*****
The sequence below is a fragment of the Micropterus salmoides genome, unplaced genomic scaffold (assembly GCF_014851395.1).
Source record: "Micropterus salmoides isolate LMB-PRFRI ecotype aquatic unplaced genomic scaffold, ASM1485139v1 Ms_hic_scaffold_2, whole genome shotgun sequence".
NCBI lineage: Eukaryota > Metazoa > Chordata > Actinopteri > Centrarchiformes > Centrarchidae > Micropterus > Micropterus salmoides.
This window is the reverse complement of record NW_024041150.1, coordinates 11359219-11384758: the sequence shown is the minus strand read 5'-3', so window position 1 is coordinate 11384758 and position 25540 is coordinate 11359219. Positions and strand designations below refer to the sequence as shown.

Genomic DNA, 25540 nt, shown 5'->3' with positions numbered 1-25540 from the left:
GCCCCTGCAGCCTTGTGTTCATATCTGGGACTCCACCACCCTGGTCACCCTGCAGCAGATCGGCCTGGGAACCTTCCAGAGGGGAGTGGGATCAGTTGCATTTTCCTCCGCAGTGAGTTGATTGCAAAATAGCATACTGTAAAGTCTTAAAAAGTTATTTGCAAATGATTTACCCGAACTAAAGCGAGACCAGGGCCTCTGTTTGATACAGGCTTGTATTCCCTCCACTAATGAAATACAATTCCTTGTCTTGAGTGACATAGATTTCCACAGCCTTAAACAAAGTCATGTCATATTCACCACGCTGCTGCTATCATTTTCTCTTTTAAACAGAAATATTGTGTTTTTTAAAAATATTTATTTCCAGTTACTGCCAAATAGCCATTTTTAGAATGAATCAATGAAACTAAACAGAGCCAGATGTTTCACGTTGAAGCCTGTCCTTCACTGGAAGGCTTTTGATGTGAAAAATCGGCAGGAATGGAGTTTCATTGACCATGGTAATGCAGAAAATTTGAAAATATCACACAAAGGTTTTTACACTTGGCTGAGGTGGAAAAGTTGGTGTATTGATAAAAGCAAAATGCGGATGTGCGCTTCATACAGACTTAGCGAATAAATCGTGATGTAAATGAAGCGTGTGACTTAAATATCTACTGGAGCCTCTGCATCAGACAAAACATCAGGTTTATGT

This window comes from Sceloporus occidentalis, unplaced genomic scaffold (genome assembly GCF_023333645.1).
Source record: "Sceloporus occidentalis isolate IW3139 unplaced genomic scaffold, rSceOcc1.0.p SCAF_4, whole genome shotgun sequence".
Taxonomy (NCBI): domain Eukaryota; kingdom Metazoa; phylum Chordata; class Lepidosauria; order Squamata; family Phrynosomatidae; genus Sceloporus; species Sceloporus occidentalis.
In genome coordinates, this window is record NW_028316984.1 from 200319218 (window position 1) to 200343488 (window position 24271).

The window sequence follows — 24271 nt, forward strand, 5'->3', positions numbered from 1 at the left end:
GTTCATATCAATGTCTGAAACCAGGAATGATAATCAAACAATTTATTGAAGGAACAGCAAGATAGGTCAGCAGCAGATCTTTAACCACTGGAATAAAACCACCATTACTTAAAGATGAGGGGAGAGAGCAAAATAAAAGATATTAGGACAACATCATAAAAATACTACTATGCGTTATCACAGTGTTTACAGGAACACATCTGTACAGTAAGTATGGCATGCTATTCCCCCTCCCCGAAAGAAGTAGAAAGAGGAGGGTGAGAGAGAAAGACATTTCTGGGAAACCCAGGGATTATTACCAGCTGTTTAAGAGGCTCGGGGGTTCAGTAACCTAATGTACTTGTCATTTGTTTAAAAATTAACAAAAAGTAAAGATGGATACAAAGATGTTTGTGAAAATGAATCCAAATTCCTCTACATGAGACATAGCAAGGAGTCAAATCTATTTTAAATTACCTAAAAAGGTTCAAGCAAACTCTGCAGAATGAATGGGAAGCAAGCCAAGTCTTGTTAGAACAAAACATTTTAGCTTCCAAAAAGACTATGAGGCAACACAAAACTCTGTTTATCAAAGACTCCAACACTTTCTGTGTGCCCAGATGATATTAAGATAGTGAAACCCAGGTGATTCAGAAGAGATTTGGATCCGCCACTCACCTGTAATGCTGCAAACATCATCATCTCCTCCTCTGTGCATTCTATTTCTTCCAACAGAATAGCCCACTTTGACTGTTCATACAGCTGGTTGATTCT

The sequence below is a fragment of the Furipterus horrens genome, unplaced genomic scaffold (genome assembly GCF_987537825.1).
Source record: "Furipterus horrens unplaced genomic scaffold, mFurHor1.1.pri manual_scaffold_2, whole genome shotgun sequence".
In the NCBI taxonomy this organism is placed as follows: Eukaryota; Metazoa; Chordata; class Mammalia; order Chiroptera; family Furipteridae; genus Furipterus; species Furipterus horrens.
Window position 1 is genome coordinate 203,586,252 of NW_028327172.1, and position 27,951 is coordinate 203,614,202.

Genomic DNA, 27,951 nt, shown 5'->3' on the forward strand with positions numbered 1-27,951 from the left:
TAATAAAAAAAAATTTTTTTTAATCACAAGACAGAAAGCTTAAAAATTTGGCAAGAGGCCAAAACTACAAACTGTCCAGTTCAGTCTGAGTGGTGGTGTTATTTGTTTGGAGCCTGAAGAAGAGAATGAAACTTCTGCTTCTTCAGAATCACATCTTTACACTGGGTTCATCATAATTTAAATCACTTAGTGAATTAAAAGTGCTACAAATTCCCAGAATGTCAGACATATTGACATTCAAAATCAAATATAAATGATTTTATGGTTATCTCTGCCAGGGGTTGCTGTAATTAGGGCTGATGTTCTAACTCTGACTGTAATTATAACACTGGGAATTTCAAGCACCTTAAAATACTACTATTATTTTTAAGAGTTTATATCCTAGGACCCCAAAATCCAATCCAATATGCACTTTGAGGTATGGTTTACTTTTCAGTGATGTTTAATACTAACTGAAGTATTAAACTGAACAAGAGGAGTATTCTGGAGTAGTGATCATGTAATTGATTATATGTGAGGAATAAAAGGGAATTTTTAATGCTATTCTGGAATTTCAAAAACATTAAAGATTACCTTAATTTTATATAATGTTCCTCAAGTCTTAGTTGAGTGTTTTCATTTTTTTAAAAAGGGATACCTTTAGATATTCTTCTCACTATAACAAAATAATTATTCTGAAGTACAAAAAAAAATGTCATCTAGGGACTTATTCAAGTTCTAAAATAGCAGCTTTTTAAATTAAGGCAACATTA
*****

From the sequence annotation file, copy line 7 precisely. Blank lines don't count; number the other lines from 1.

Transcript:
This window comes from Sceloporus occidentalis, unplaced genomic scaffold (genome assembly GCF_023333645.1).